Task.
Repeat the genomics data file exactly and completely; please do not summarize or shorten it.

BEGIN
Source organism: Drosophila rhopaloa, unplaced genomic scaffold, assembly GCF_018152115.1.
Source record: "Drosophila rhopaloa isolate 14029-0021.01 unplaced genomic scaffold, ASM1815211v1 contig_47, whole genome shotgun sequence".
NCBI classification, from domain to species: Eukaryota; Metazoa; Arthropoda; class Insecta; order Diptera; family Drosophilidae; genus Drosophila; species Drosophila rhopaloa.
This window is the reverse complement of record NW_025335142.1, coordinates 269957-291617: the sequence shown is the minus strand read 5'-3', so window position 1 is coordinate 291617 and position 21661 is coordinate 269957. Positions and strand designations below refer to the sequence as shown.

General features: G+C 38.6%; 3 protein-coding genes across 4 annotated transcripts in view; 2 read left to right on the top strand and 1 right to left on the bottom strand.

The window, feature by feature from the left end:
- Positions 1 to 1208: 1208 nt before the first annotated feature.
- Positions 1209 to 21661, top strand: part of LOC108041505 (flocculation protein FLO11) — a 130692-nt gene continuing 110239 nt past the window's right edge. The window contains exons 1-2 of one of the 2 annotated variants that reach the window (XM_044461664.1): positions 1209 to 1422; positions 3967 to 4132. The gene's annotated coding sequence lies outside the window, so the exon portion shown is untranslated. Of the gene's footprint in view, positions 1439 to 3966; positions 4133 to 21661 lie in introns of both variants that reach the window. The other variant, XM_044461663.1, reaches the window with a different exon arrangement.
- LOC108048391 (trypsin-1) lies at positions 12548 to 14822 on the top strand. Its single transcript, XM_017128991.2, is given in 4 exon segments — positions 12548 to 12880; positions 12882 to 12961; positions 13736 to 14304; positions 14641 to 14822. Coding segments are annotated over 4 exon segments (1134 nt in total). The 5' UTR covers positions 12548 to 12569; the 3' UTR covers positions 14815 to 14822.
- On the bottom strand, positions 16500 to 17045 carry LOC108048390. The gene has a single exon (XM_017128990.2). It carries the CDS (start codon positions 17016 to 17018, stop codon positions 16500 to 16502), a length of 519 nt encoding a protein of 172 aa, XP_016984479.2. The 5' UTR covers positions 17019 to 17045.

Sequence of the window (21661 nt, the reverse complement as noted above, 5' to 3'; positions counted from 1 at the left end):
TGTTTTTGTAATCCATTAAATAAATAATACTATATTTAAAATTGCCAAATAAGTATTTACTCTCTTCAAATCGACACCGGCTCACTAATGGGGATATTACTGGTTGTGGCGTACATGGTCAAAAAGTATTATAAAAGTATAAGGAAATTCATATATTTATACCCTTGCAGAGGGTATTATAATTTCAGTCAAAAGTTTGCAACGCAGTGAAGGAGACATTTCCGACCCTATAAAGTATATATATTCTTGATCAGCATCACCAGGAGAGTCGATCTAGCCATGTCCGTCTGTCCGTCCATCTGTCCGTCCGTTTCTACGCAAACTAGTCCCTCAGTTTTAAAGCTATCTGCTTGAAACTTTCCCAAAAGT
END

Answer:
Source organism: Drosophila rhopaloa, unplaced genomic scaffold, assembly GCF_018152115.1.
Source record: "Drosophila rhopaloa isolate 14029-0021.01 unplaced genomic scaffold, ASM1815211v1 contig_47, whole genome shotgun sequence".
NCBI classification, from domain to species: Eukaryota; Metazoa; Arthropoda; class Insecta; order Diptera; family Drosophilidae; genus Drosophila; species Drosophila rhopaloa.
This window is the reverse complement of record NW_025335142.1, coordinates 269957-291617: the sequence shown is the minus strand read 5'-3', so window position 1 is coordinate 291617 and position 21661 is coordinate 269957. Positions and strand designations below refer to the sequence as shown.

General features: G+C 38.6%; 3 protein-coding genes across 4 annotated transcripts in view; 2 read left to right on the top strand and 1 right to left on the bottom strand.

The window, feature by feature from the left end:
- Positions 1 to 1208: 1208 nt before the first annotated feature.
- Positions 1209 to 21661, top strand: part of LOC108041505 (flocculation protein FLO11) — a 130692-nt gene continuing 110239 nt past the window's right edge. The window contains exons 1-2 of one of the 2 annotated variants that reach the window (XM_044461664.1): positions 1209 to 1422; positions 3967 to 4132. The gene's annotated coding sequence lies outside the window, so the exon portion shown is untranslated. Of the gene's footprint in view, positions 1439 to 3966; positions 4133 to 21661 lie in introns of both variants that reach the window. The other variant, XM_044461663.1, reaches the window with a different exon arrangement.
- LOC108048391 (trypsin-1) lies at positions 12548 to 14822 on the top strand. Its single transcript, XM_017128991.2, is given in 4 exon segments — positions 12548 to 12880; positions 12882 to 12961; positions 13736 to 14304; positions 14641 to 14822. Coding segments are annotated over 4 exon segments (1134 nt in total). The 5' UTR covers positions 12548 to 12569; the 3' UTR covers positions 14815 to 14822.
- On the bottom strand, positions 16500 to 17045 carry LOC108048390. The gene has a single exon (XM_017128990.2). It carries the CDS (start codon positions 17016 to 17018, stop codon positions 16500 to 16502), a length of 519 nt encoding a protein of 172 aa, XP_016984479.2. The 5' UTR covers positions 17019 to 17045.

Sequence of the window (21661 nt, the reverse complement as noted above, 5' to 3'; positions counted from 1 at the left end):
TGTTTTTGTAATCCATTAAATAAATAATACTATATTTAAAATTGCCAAATAAGTATTTACTCTCTTCAAATCGACACCGGCTCACTAATGGGGATATTACTGGTTGTGGCGTACATGGTCAAAAAGTATTATAAAAGTATAAGGAAATTCATATATTTATACCCTTGCAGAGGGTATTATAATTTCAGTCAAAAGTTTGCAACGCAGTGAAGGAGACATTTCCGACCCTATAAAGTATATATATTCTTGATCAGCATCACCAGGAGAGTCGATCTAGCCATGTCCGTCTGTCCGTCCATCTGTCCGTCCGTTTCTACGCAAACTAGTCCCTCAGTTTTAAAGCTATCTGCTTGAAACTTTCCCAAAAGT